Page 1 of 5


Alexander Garvin Looks at Public Spaces in New York - NYTimes.com

Connect With Us on Twitter Follow @nytimesarts for arts and entertainment news.

Arts Twitter List: Critics, Reporters and Editors

A sortable calendar of noteworthy cultural events in the New York region, selected by Times critics. Go to Event Listings » Enlarge This Image

the other day when we met to look around Midtown. More than just common property, he added, “the streets, squares, parks, infrastructure and public buildings make up the fundamental element in any community — the framework around which everything else grows.” Or should grow. Writing in The New York Times last week, Christopher B. Leinberger, a professor of urban planning, took note of “a profound structural shift” in America during the last decade or so, “a reversal of what took place in the 1950s.” Back then drivable suburbs boomed while center cities decayed. Now more and more people want to settle in “a walkable urban downtown.” The most expensive housing in the country, and not just New York City, is in “high-density, pedestrian-friendly neighborhoods,” he said. But what makes high-density neighborhoods pedestrian friendly? Good public space, for starters.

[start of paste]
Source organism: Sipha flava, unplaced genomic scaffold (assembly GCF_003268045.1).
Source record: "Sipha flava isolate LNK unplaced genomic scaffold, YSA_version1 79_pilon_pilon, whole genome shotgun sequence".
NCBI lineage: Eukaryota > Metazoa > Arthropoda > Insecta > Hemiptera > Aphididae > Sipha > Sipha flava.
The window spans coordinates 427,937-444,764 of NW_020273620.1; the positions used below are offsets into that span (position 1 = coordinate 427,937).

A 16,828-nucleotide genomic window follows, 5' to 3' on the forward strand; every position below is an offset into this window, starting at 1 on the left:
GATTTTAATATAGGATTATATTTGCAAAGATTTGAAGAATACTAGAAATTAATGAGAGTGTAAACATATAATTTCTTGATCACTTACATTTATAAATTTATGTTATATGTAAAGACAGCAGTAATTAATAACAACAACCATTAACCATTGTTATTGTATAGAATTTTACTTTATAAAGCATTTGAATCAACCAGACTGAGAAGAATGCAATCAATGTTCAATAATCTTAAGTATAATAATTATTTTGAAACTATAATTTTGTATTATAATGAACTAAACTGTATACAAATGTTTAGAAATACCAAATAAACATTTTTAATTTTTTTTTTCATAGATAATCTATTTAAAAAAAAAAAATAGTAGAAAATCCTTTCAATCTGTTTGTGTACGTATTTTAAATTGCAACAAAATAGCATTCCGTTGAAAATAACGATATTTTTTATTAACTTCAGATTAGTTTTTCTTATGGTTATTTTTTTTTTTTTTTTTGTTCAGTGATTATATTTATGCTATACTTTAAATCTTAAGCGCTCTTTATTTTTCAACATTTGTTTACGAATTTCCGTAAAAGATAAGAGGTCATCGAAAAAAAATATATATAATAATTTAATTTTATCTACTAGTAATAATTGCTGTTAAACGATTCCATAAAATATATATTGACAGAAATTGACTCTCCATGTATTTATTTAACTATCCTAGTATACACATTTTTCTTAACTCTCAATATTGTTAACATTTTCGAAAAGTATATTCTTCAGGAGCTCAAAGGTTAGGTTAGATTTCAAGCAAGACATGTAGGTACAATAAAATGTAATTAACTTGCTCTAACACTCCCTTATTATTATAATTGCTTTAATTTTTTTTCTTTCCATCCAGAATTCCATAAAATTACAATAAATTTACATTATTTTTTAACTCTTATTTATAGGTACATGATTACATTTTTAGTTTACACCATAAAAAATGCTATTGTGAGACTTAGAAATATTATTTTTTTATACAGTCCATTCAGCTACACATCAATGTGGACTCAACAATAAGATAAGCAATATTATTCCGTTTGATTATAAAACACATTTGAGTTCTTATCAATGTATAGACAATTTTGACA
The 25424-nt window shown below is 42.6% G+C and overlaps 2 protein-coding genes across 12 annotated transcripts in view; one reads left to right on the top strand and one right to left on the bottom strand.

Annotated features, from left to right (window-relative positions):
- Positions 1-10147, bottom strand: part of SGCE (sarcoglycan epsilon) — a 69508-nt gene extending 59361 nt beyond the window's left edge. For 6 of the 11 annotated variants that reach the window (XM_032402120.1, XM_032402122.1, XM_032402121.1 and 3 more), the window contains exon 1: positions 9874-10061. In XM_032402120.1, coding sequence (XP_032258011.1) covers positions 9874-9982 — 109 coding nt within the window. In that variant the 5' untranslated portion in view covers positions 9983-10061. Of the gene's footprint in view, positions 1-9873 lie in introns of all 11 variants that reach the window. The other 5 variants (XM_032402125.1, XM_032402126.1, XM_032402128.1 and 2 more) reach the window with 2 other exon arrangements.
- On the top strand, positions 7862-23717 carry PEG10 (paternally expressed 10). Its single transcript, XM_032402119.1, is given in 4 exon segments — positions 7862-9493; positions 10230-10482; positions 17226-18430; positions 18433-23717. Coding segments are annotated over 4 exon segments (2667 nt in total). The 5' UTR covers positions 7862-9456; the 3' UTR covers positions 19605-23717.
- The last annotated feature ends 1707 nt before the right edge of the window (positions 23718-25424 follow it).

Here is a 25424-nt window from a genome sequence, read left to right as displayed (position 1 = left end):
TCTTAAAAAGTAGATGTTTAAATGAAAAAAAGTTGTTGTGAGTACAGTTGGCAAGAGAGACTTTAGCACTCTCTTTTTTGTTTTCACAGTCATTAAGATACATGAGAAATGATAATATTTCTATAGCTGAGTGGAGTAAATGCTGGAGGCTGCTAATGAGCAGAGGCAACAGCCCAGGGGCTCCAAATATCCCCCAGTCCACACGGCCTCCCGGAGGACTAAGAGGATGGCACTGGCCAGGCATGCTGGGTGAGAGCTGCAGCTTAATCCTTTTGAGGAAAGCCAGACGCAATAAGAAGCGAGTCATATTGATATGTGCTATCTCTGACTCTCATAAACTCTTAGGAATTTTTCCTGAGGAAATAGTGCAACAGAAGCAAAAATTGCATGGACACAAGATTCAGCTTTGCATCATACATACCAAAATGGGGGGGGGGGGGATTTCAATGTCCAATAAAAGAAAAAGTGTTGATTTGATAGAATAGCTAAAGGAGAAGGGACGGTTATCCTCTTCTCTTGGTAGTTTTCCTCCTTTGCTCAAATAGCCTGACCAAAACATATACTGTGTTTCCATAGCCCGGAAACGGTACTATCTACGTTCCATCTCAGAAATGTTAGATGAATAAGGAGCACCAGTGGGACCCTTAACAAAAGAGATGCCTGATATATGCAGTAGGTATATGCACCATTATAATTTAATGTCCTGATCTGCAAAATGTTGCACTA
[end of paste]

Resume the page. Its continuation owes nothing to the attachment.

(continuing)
12/5/12 10:54 AM

Toll Lanes

4.

OPINION

Beyond Black and White in the Mississippi Delta 5. Terms of Greek Bond Buyback Top Expectations 6.

RECIPES FOR HEALTH

For Holiday Party Fare, Try a Purée 7.

RECIPES FOR HEALTH

Carrot Purée 8.

LOOK

Folk Medicine 9. Still Building at the Edges of the City, Even as Tides Rise 10.

OPINION

Many More Images, Much Less Meaning PRESENTED BY

Go to Your Recommendations » What’s This? | Don’t Show